Volunteer Week Thoughts

2013-01-30 22:40:45.000 – Hilary Clark,  Summit Volunteer

Our smallest “Observer” taking a cat nap.

This past week was my second winter volunteer week. This shift has been all about the wind. Previously I had experienced high winds for one day but this shift saw five days of winds hitting 60-100 mph. Add that to the frigid temperatures and our choices of activities were limited.

Over the last five days I have loved the energy of the high winds and cold temperatures. No matter where I was in the observatory, I could hear the wind. When there was a higher gust, I would always check to see its strength. I couldn’t go outside beyond the cover of the building without risking being blown away. It’s quite an experience to have the wind control my movements, changing the course of my walk; making me walk like a drunkard when I wanted to walk in a straight line. Each time I headed out, I would spend ten minutes putting on 3-4 layers: long underwear, fleece, snow pants, balaclava, face mask, goggles, hooded fleece, ear muffs, parka, glove liners, mittens; and I was still cold within a few minutes.

Since I lasted five minutes at a time in the -70 wind chill, I spent most of this week in the kitchen. Even there, the sounds of the winds were inescapable. I baked more in the last six days than I have over the last six years. I baked different home baked bread daily, blueberry muffins, macaroons, cookies, apple pie, cheesecake. Feeding the visitors and the crew can be a fulltime job if you make it so. With the winds howling, Betty and I chose to make it so.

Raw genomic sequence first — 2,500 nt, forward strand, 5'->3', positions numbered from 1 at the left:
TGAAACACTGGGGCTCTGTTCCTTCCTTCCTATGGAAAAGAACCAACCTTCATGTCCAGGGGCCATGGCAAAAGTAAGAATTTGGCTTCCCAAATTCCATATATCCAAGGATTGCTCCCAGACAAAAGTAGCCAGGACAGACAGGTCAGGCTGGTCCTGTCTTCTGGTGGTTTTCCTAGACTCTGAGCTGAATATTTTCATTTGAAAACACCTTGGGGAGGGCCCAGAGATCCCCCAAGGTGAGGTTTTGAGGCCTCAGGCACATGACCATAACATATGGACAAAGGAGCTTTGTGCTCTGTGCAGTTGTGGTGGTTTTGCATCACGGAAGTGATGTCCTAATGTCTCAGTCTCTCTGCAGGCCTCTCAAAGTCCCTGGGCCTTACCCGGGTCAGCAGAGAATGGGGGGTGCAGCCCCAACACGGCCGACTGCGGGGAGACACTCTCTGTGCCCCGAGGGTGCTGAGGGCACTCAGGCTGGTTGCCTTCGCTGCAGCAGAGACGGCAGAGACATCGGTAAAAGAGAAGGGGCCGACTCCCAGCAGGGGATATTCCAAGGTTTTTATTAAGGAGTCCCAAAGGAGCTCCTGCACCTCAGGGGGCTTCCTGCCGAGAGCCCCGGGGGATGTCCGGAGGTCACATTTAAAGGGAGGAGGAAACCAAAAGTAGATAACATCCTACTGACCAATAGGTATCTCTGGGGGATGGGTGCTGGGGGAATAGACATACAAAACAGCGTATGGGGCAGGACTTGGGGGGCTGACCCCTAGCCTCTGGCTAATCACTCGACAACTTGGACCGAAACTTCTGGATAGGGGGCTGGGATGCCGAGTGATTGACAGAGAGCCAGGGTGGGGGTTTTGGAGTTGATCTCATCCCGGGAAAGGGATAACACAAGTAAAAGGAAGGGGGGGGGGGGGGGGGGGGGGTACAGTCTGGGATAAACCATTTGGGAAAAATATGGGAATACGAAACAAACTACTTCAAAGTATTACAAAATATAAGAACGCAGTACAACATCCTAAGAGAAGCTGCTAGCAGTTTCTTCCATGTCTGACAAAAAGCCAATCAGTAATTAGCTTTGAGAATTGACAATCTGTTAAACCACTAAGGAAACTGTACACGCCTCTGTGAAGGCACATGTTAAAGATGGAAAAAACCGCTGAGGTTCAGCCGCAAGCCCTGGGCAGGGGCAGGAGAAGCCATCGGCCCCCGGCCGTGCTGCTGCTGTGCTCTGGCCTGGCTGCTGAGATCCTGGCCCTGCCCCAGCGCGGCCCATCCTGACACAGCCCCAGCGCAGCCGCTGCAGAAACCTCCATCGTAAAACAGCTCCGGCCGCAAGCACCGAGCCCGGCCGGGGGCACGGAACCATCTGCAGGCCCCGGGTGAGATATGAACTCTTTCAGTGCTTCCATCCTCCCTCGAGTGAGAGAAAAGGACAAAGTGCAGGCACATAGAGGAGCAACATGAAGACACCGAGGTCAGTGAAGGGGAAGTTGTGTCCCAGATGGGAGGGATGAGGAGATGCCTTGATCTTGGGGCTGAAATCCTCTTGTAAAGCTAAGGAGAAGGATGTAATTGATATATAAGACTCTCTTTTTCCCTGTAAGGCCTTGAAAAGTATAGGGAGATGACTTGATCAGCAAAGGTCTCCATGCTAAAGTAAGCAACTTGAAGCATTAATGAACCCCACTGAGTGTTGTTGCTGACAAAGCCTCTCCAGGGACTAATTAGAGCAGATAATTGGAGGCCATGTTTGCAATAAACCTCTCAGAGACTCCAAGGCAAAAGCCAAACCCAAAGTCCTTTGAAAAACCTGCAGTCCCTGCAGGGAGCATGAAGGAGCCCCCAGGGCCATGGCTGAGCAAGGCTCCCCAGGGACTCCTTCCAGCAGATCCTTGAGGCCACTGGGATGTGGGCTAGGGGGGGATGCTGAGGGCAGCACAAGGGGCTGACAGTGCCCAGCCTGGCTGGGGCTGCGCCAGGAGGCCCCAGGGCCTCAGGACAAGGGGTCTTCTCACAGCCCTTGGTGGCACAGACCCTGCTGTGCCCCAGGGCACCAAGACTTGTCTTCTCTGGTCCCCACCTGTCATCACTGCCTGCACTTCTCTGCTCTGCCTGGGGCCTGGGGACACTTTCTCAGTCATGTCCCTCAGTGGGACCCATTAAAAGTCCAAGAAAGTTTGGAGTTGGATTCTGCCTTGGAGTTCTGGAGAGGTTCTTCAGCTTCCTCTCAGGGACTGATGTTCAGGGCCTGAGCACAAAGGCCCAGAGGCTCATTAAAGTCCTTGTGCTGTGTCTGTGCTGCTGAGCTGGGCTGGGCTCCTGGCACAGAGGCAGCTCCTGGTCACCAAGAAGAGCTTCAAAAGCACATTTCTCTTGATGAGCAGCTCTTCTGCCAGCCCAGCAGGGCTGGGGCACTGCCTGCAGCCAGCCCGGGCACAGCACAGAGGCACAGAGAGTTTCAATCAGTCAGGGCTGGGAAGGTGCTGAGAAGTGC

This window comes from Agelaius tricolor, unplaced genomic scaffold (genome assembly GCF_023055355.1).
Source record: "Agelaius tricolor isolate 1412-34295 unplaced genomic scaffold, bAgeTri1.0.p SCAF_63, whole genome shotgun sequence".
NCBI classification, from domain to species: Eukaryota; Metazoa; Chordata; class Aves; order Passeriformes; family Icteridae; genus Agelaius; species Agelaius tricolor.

Monday night, two nights before our shift ended, the winds were imperceptible. The silence was striking. I could hear the snow falling on my parka. I could hear the snow crunching under my boots. I went outside with only a parka, jeans, mittens and hat on. My face was exposed and I didn’t risk frostbite. And Tuesday morning, there was a fresh layer of snow everywhere. We walked down the auto road a bit in the sunshine and appreciated the beauty of this place. What a wonderful week it’s been.


Hilary Clark,  Summit Volunteer

A Surprise Aurora

November 15th, 2023|Comments Off on A Surprise Aurora

A Surprise Aurora By Francis Tarasiewicz After 17 months of working at New England’s highest peak, it finally happened. On the night of November 12th, 2023, I was lucky enough to view the famous and

A Glimpse at METAR Reports

November 7th, 2023|Comments Off on A Glimpse at METAR Reports

A Glimpse at METAR Reports By Alexis George, Weather Observer & Meteorologist METAR observations are submitted every hour of every day at Mount Washington Observatory. METAR is a format for reporting weather information that gets

Find Older Posts